Avitas Systems has partnered with Nvidia to use artificial intelligence, drones, and analytics to improve inspections of heavy industry facilities, such as oil rigs.

The deal marries Nvidia’s DGX-1 and DGX Station AI computers with the inspection services of Avitas Systems, which is a spinout from GE Venture, the investment arm of General Electric. AI has become a huge priority at Nvidia, the largest stand-alone maker of graphics chips.

Avitas has been working on its AI software for about a year and is optimizing systems such as robots or drones so they can fly around industrial assets and record everything with video. The AI computers will then analyze the video to automatically detect defects and other problems.

The whole system is meant to enhance the capabilities of human inspectors. It also keeps them out of harm’s way, as drones and robots can go into places that are dangerous for human inspectors. Right now, inspectors have to do dangerous things like hang on ropes on ocean rigs.

“Oil and gas companies spend hundreds of millions of dollars on maintenance and inspection each year,” said Alex Tepper, founder and head of corporate and business development at Avitas Systems, in an interview with VentureBeat. “They make decisions based on people walking around with sensors, helicopters looking down at sites, people in harnesses in precarious positions.”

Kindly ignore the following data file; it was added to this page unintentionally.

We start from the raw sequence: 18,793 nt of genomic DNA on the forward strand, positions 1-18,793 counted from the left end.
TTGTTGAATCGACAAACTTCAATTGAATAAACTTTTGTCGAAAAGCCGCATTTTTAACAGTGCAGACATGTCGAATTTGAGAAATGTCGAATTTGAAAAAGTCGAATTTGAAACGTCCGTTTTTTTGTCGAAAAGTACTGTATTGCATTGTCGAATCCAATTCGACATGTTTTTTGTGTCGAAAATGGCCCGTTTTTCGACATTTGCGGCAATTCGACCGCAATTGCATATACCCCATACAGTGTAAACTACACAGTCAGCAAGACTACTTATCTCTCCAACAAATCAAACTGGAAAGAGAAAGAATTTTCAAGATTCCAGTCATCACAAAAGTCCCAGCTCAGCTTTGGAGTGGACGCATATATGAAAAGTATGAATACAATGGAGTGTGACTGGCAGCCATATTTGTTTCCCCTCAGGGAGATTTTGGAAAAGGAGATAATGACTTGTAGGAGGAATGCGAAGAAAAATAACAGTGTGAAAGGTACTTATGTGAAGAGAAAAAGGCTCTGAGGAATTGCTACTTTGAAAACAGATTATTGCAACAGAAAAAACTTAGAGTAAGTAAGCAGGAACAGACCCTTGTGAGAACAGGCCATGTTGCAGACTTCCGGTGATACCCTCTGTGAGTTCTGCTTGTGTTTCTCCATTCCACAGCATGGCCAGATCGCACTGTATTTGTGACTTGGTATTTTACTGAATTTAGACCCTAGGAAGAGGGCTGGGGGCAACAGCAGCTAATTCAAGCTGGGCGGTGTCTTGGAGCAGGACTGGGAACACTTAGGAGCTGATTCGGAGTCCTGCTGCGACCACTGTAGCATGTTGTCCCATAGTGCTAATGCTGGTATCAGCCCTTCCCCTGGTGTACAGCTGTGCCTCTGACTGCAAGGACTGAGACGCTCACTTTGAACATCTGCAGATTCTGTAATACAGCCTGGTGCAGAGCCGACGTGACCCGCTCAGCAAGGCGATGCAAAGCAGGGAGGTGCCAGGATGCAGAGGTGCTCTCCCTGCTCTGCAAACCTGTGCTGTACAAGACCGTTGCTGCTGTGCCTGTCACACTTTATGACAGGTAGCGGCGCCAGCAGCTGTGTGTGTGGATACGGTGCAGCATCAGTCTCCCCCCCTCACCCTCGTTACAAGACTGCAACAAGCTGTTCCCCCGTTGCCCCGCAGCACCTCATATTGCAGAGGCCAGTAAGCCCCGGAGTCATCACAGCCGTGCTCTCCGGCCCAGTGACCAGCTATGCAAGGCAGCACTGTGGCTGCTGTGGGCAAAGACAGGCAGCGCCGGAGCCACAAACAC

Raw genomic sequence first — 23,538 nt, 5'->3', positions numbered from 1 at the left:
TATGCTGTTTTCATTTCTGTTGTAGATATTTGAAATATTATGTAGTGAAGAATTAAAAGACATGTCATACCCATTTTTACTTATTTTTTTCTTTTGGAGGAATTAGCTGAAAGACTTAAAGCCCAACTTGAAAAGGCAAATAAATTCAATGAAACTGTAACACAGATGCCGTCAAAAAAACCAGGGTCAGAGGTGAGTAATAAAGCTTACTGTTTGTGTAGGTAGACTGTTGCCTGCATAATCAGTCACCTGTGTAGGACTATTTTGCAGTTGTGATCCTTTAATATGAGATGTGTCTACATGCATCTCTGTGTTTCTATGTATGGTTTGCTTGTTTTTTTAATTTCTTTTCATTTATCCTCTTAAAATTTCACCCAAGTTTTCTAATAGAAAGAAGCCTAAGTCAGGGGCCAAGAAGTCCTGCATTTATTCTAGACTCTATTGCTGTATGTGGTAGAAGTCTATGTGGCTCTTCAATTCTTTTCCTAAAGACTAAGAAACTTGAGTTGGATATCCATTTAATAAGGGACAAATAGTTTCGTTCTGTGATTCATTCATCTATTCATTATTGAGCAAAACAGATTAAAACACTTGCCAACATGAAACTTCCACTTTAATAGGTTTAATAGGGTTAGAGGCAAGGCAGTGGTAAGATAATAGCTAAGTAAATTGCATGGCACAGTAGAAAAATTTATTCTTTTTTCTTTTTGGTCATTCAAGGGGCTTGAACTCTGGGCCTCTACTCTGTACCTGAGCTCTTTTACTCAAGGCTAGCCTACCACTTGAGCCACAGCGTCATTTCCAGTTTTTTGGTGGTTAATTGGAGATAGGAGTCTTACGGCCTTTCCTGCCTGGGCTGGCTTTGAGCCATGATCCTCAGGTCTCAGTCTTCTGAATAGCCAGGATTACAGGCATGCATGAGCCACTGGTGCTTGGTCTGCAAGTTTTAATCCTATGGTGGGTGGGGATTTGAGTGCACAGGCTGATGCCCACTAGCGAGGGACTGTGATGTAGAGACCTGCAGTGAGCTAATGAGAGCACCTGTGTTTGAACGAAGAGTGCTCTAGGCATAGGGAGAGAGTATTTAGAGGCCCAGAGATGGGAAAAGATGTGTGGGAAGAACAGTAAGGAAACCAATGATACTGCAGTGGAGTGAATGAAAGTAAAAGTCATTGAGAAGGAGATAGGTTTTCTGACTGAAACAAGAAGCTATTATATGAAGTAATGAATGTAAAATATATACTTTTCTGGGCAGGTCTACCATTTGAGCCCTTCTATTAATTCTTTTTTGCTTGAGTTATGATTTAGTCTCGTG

Above: Avitas uses drones and then analyzes images for defects like corrosion.

Image Credit: Nvidia

Avitas Systems is targeting specific points of inspection and developing paths to collect data in the form of images and video for a variety of robotics, including drones, robotic crawlers, and autonomous underwater vehicles (AUV). These paths, driven by 3D models, can be repeated from the same angles and locations. The paths’ repeatability means a wide variety of images captured over time can be put into the Avitas Systems cloud-based platform. So advanced image analytics can detect changes and measure exact defects on an industrial asset, such as cracks and corrosion.

The platform can also rate the severity of defects, which are often not visible to the human eye, allowing customers to determine when equipment needs to be replaced and enabling earlier resolution of potential issues.

Avitas is using the Nvidia DGX-1 and DGX Station systems for AI training to enable automated defect recognition. Avitas Systems data scientists build convolutional neural networks for image classification and generative adversarial neural networks to minimize the amount of work involved in labeling captured images. The result is that the defects can be discovered without a massive amount of computing power.

Above: Avitas’ software can detect defects to enhance inspections.

Image Credit: Nvidia

“Avitas has the experts on things like corrosion, and they tap what we have,” said Jim McHugh, general manager of DGX Systems for Nvidia, in an interview. “They’re using the raw compute power of our hardware as we had intended it to be used.”

“Using our latest DGX systems to help train robots and better predict industrial defects increases worker safety, protects the environment, and leads to substantial cost savings for companies,” McHugh added.

The companies have been working on a solution for the past six to nine months, and they believe that the cost of inspections can be cut 25 percent over other methods. The robots will be used in harsh conditions, as will trucks that carry the computers, from the North Sea to the desert.

“We can dramatically reduce turnaround time or time an asset has to be taken down,” Tepper said. “A refinery that is not in production costs a lot of revenue. We partnered with Nvidia around the DGX platform because they were the obvious choice for us as a partner.”